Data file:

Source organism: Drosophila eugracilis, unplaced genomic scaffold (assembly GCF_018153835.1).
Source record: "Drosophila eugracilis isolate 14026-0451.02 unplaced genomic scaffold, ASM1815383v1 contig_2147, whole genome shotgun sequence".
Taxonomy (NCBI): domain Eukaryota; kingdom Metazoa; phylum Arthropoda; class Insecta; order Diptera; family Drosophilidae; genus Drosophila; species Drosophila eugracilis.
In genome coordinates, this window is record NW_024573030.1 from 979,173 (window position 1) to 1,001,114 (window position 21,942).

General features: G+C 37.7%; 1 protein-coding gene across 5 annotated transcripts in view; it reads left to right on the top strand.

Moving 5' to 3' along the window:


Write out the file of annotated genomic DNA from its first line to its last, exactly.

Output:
Source organism: Drosophila eugracilis, unplaced genomic scaffold (assembly GCF_018153835.1).
Source record: "Drosophila eugracilis isolate 14026-0451.02 unplaced genomic scaffold, ASM1815383v1 contig_2147, whole genome shotgun sequence".
Taxonomy (NCBI): domain Eukaryota; kingdom Metazoa; phylum Arthropoda; class Insecta; order Diptera; family Drosophilidae; genus Drosophila; species Drosophila eugracilis.
In genome coordinates, this window is record NW_024573030.1 from 979,173 (window position 1) to 1,001,114 (window position 21,942).

General features: G+C 37.7%; 1 protein-coding gene across 5 annotated transcripts in view; it reads left to right on the top strand.

Moving 5' to 3' along the window: